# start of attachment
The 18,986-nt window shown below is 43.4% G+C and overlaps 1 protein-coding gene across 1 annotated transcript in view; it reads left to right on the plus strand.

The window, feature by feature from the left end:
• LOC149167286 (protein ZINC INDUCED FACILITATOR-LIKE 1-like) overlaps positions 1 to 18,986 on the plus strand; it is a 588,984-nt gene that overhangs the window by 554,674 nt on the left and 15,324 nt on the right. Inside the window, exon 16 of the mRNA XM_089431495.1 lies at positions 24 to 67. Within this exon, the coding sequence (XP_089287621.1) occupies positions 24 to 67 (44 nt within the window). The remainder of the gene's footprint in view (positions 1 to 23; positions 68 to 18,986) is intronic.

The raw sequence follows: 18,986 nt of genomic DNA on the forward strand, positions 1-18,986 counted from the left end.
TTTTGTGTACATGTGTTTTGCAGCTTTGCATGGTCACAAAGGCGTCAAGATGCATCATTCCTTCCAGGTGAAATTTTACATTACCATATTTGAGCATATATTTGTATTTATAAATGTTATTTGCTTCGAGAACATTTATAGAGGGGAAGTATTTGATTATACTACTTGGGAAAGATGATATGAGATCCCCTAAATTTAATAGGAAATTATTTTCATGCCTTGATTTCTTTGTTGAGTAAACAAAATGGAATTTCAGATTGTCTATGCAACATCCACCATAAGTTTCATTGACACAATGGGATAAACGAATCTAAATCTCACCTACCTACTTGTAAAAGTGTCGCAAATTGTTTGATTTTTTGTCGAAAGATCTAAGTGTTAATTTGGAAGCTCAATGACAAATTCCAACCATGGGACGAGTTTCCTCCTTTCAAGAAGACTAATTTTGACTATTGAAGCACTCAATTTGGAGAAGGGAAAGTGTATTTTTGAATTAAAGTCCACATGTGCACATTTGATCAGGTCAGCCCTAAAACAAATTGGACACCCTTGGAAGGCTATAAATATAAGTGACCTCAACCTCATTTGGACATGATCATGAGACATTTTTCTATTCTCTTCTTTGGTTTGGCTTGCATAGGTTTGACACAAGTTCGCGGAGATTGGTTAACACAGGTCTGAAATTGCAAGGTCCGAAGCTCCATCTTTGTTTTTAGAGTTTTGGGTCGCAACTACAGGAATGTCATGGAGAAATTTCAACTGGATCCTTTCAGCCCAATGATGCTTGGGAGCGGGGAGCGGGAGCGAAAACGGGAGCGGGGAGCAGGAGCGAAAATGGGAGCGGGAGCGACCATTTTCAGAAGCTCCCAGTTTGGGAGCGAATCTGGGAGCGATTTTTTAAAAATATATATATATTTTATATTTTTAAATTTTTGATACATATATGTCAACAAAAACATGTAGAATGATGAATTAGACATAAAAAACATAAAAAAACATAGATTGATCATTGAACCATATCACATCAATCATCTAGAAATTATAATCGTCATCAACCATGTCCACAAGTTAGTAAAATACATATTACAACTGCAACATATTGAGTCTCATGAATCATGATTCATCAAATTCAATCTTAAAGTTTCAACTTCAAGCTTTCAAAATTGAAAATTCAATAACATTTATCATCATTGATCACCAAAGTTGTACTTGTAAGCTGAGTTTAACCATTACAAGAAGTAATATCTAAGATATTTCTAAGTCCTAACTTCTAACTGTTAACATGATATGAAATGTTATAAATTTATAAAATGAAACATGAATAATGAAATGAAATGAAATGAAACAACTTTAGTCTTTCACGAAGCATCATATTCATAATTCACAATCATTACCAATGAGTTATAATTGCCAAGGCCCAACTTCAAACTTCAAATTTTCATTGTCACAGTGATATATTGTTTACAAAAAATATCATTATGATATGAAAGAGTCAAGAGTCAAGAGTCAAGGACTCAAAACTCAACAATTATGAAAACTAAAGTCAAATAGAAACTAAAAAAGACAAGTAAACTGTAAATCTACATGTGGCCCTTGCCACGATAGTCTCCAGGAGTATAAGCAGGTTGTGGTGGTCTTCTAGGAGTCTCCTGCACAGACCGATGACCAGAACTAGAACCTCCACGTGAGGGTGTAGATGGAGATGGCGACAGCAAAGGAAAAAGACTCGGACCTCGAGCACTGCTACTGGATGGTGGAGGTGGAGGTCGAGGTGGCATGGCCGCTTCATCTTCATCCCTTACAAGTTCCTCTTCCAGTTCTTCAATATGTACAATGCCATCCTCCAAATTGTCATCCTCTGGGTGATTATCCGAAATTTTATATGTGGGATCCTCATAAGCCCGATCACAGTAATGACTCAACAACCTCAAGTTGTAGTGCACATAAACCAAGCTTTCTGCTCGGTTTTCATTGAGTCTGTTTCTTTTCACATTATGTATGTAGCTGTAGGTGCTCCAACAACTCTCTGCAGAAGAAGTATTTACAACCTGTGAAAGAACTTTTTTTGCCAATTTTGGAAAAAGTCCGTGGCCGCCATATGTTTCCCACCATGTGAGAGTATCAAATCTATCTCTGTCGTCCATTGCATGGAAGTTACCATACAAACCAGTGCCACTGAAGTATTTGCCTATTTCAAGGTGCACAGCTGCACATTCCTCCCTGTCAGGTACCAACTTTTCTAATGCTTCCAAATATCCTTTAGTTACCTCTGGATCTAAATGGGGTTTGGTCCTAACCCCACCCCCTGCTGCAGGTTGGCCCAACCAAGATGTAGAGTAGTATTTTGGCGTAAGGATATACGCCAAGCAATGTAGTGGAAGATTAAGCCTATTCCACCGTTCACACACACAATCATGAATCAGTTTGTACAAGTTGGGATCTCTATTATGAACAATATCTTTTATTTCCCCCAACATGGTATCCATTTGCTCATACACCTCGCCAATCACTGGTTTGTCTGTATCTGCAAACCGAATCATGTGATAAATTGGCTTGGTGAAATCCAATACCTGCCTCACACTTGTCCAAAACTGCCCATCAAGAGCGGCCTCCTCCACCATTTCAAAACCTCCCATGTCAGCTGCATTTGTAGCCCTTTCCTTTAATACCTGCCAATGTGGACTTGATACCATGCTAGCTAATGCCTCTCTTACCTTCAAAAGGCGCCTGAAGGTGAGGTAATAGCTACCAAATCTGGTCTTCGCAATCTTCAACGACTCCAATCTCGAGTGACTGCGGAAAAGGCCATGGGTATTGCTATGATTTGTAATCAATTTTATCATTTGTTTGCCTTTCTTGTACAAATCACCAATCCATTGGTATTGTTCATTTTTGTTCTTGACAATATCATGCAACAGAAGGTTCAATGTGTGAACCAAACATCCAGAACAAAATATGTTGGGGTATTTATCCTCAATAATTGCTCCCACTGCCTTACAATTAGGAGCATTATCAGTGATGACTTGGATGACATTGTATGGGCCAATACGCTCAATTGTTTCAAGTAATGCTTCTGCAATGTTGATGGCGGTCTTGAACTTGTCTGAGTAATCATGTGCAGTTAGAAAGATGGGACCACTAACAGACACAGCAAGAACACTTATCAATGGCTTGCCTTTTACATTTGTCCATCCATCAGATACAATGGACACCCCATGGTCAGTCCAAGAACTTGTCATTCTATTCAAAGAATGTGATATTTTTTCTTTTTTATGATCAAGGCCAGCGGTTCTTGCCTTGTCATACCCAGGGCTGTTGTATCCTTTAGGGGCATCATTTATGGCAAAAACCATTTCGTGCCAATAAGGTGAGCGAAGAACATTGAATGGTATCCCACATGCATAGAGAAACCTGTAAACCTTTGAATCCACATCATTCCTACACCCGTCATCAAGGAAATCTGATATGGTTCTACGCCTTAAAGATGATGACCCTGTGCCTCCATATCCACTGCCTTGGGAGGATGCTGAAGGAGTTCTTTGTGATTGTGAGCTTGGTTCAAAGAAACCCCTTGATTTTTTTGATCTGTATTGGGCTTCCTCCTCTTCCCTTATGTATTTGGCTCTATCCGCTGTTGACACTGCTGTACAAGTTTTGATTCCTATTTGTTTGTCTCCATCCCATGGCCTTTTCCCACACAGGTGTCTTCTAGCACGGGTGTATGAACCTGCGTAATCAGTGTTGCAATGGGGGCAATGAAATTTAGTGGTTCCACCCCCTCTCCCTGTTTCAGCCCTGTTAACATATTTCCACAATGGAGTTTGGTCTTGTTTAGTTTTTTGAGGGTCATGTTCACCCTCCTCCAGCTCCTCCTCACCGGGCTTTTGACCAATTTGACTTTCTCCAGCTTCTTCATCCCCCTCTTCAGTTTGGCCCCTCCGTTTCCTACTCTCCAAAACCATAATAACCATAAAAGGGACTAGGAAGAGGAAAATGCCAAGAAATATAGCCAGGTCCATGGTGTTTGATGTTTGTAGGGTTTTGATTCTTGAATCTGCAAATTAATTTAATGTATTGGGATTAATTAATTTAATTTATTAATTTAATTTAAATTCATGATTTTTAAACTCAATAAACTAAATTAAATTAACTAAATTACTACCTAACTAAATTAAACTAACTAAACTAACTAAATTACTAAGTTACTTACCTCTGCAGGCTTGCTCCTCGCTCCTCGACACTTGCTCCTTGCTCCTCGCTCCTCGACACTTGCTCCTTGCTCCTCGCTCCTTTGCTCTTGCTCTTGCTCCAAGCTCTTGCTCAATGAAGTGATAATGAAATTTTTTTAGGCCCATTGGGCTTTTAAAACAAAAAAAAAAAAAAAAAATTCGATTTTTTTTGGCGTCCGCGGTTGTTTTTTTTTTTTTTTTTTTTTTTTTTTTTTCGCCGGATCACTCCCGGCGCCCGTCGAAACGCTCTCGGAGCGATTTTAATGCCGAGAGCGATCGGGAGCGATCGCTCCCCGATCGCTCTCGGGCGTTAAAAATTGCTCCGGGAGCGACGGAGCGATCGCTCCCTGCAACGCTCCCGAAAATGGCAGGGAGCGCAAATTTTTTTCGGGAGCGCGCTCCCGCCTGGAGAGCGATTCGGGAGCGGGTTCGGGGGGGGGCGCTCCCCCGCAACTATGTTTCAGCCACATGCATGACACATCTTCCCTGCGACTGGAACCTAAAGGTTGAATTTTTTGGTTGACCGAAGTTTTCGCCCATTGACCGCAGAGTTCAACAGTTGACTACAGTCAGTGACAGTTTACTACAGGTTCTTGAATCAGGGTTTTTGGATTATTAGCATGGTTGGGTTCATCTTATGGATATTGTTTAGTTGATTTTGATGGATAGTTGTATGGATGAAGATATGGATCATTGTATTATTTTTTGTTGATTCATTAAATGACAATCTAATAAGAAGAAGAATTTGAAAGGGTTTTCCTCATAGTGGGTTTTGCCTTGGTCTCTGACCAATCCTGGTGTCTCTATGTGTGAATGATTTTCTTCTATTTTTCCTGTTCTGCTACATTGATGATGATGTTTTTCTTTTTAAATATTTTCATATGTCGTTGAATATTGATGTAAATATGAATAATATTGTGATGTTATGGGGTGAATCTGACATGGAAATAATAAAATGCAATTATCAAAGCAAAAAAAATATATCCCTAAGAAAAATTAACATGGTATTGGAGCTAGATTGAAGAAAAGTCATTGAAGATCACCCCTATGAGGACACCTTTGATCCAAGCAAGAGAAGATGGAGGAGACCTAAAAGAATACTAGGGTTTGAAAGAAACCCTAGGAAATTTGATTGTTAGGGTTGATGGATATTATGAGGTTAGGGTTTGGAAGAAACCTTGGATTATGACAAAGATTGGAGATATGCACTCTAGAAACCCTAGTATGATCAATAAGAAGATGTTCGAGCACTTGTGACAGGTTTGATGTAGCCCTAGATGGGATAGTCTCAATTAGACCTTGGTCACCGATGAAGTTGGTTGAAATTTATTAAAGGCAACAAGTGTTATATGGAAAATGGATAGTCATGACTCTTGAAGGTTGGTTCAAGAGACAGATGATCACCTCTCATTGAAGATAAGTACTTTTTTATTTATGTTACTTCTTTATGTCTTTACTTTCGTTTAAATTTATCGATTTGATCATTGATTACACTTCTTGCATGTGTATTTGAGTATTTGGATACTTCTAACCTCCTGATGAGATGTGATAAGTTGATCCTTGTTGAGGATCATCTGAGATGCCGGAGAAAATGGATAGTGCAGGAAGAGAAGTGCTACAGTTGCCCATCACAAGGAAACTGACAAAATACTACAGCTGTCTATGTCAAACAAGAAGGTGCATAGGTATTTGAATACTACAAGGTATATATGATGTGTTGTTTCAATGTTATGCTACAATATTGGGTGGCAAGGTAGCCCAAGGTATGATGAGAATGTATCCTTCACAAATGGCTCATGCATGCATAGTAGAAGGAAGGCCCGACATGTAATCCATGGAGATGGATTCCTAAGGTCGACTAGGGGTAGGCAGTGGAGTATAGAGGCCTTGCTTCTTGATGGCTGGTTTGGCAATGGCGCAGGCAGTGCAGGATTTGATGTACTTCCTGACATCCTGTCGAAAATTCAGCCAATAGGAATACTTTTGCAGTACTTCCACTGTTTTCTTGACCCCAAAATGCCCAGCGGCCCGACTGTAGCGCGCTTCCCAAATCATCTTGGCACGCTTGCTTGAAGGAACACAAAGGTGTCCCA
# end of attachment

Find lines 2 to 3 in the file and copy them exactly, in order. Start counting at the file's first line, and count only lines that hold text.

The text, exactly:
The window, feature by feature from the left end:
• LOC149167286 (protein ZINC INDUCED FACILITATOR-LIKE 1-like) overlaps positions 1 to 18,986 on the plus strand; it is a 588,984-nt gene that overhangs the window by 554,674 nt on the left and 15,324 nt on the right. Inside the window, exon 16 of the mRNA XM_089431495.1 lies at positions 24 to 67. Within this exon, the coding sequence (XP_089287621.1) occupies positions 24 to 67 (44 nt within the window). The remainder of the gene's footprint in view (positions 1 to 23; positions 68 to 18,986) is intronic.